Updated: February 19, 2014 at 5:44 pm
SOCHI, Russia – Ted Ligety had just won gold, but he already was looking forward. He wants to chase gold at the 2018 Games in South Korea.
“I’m still only 29 years old,” Ligety said a few minutes after winning the giant slalom. “I definitely plan to ski through Korea.”
Ligety delivered a dominating performance on his first run, seizing a massive 0.93 lead, and his second run was strong enough to hold off silver medalist Steve Missillier of France. Alexis Pinturault of France won the bronze.
Austria’s Marcel Hirscher, the overall World Cup overall leader, finished fourth. He made no effort to hide his disappointment.
“The best has won today,” Hirscher said. “It is for sure disappointing and, on the other side, yeah, I'm not far away."
Hirscher and Ligety will tangle again in Saturday’s slalom. In that race, Hirscher will be the favorite.
Ligety was the favorite on Wednesday, and he admitted this added an extra burden of pressure.
“I’ve gotten better and better at handling that but it’s never easy,” Ligety said of the pressure. “You always feel that bit of anxiety and that bit of nervousness, but in a lot of ways it helps me focus. It helps push yourself to close to your limit.”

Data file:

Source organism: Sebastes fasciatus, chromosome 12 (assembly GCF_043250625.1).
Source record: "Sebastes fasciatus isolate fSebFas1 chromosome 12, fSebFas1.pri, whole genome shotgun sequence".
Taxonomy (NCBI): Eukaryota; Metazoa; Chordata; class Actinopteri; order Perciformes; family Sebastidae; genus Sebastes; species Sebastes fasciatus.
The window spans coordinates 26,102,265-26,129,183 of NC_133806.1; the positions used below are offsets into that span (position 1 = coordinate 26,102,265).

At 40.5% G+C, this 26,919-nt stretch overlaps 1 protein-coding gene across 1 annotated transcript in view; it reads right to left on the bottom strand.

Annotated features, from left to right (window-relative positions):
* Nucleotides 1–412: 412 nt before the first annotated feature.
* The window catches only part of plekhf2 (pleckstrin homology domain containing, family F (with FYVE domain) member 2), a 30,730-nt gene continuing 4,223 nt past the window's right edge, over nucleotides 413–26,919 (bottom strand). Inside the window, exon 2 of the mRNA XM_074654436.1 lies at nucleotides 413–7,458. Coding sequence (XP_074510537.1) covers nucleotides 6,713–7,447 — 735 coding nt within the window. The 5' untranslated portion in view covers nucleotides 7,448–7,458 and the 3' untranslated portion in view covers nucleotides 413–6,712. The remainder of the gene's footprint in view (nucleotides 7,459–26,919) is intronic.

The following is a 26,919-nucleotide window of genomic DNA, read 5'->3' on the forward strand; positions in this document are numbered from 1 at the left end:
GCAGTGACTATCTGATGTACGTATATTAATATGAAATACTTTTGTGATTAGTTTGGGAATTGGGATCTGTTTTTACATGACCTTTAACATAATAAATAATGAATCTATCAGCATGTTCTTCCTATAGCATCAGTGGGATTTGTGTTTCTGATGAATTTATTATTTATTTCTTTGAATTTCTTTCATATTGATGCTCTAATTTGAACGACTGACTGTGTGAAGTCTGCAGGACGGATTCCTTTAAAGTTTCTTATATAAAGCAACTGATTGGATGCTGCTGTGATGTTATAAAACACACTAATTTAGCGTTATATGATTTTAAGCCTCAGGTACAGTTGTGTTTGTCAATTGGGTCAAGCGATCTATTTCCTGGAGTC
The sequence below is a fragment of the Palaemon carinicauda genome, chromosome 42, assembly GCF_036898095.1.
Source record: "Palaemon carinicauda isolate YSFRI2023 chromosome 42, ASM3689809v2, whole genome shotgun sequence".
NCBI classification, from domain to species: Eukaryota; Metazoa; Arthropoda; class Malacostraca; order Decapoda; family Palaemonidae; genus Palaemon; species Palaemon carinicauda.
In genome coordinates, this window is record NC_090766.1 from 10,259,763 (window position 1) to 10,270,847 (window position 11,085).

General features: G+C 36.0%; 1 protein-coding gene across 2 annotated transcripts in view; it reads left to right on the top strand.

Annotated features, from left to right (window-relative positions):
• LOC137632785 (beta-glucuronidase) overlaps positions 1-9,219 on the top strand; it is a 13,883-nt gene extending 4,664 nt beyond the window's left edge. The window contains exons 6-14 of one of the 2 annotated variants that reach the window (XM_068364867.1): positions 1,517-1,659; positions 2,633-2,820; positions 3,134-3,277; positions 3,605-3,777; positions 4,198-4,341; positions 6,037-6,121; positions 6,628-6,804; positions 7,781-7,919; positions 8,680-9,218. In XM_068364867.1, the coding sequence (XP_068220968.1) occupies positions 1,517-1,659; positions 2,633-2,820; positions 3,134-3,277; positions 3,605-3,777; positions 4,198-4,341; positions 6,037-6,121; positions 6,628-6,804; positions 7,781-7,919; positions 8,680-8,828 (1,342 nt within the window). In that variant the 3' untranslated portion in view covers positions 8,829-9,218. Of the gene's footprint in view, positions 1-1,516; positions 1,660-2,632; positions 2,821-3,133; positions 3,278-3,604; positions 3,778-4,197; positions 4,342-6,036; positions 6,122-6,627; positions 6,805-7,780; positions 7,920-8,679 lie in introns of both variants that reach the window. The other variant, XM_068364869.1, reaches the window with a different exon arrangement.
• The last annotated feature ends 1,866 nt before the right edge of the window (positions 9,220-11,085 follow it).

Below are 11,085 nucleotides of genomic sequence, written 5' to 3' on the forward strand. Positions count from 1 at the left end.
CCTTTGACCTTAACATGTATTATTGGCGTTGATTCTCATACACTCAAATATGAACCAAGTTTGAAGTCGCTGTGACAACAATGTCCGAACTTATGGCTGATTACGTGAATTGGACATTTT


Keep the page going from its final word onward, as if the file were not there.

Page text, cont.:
On Tuesday, female giant slalom competitors endured rain, sleet, snow and fog. On Wednesday, the men enjoyed virtually perfect conditions with strong sunlight and a fresh layer of snow.
Ligety took advantage of the conditions, especially on his first run.
After the race, Ligety used the word “awesome” multiple times.
“Yeah, today was awesome,” he said. “There’s not really any other way to put it. This is something that I’ve been working for since I was a kid. It’s real easy to go off course. So to be able to win today when I knew I had a very good chance and I knew the pressure of it, that is really an awesome feeling.”